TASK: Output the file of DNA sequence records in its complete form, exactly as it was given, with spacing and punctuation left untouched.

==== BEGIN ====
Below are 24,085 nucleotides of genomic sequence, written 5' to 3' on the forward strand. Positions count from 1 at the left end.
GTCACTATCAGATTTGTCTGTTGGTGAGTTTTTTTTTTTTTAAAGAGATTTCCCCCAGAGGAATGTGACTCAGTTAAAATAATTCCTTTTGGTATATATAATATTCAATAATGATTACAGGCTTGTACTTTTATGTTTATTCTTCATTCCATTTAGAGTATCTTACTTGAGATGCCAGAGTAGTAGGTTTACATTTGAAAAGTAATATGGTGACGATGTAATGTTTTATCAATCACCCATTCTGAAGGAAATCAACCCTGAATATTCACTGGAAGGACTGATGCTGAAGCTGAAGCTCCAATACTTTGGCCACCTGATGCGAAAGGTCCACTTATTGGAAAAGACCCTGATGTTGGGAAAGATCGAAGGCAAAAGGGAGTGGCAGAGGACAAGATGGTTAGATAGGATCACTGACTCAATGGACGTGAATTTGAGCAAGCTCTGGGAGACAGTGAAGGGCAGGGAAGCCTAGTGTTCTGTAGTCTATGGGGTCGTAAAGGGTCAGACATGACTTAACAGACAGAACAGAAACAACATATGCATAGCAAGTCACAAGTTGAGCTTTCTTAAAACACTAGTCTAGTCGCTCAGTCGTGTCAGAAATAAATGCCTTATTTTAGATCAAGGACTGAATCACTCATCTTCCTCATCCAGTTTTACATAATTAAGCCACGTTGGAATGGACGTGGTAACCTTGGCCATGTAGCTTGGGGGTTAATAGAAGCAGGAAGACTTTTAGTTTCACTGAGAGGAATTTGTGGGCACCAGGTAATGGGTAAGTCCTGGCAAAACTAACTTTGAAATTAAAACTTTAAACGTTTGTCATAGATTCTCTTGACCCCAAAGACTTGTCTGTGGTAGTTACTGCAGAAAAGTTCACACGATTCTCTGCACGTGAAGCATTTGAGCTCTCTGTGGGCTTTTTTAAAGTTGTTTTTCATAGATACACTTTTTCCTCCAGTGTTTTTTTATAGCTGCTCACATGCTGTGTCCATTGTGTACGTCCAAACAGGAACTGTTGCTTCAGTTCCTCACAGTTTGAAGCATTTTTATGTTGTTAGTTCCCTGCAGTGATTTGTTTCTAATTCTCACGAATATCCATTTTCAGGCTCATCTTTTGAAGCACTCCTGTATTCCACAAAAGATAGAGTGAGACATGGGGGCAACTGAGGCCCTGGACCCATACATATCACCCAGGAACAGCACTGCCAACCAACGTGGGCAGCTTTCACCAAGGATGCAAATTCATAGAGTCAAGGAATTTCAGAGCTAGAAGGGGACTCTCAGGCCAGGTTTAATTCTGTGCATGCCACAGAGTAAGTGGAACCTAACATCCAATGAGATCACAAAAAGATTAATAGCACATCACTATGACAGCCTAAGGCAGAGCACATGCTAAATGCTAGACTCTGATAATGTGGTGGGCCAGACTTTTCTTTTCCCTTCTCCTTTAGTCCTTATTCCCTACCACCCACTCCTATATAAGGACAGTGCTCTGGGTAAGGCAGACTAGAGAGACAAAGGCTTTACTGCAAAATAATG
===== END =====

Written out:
Below are 24,085 nucleotides of genomic sequence, written 5' to 3' on the forward strand. Positions count from 1 at the left end.
GTCACTATCAGATTTGTCTGTTGGTGAGTTTTTTTTTTTTTAAAGAGATTTCCCCCAGAGGAATGTGACTCAGTTAAAATAATTCCTTTTGGTATATATAATATTCAATAATGATTACAGGCTTGTACTTTTATGTTTATTCTTCATTCCATTTAGAGTATCTTACTTGAGATGCCAGAGTAGTAGGTTTACATTTGAAAAGTAATATGGTGACGATGTAATGTTTTATCAATCACCCATTCTGAAGGAAATCAACCCTGAATATTCACTGGAAGGACTGATGCTGAAGCTGAAGCTCCAATACTTTGGCCACCTGATGCGAAAGGTCCACTTATTGGAAAAGACCCTGATGTTGGGAAAGATCGAAGGCAAAAGGGAGTGGCAGAGGACAAGATGGTTAGATAGGATCACTGACTCAATGGACGTGAATTTGAGCAAGCTCTGGGAGACAGTGAAGGGCAGGGAAGCCTAGTGTTCTGTAGTCTATGGGGTCGTAAAGGGTCAGACATGACTTAACAGACAGAACAGAAACAACATATGCATAGCAAGTCACAAGTTGAGCTTTCTTAAAACACTAGTCTAGTCGCTCAGTCGTGTCAGAAATAAATGCCTTATTTTAGATCAAGGACTGAATCACTCATCTTCCTCATCCAGTTTTACATAATTAAGCCACGTTGGAATGGACGTGGTAACCTTGGCCATGTAGCTTGGGGGTTAATAGAAGCAGGAAGACTTTTAGTTTCACTGAGAGGAATTTGTGGGCACCAGGTAATGGGTAAGTCCTGGCAAAACTAACTTTGAAATTAAAACTTTAAACGTTTGTCATAGATTCTCTTGACCCCAAAGACTTGTCTGTGGTAGTTACTGCAGAAAAGTTCACACGATTCTCTGCACGTGAAGCATTTGAGCTCTCTGTGGGCTTTTTTAAAGTTGTTTTTCATAGATACACTTTTTCCTCCAGTGTTTTTTTATAGCTGCTCACATGCTGTGTCCATTGTGTACGTCCAAACAGGAACTGTTGCTTCAGTTCCTCACAGTTTGAAGCATTTTTATGTTGTTAGTTCCCTGCAGTGATTTGTTTCTAATTCTCACGAATATCCATTTTCAGGCTCATCTTTTGAAGCACTCCTGTATTCCACAAAAGATAGAGTGAGACATGGGGGCAACTGAGGCCCTGGACCCATACATATCACCCAGGAACAGCACTGCCAACCAACGTGGGCAGCTTTCACCAAGGATGCAAATTCATAGAGTCAAGGAATTTCAGAGCTAGAAGGGGACTCTCAGGCCAGGTTTAATTCTGTGCATGCCACAGAGTAAGTGGAACCTAACATCCAATGAGATCACAAAAAGATTAATAGCACATCACTATGACAGCCTAAGGCAGAGCACATGCTAAATGCTAGACTCTGATAATGTGGTGGGCCAGACTTTTCTTTTCCCTTCTCCTTTAGTCCTTATTCCCTACCACCCACTCCTATATAAGGACAGTGCTCTGGGTAAGGCAGACTAGAGAGACAAAGGCTTTACTGCAAAATAATG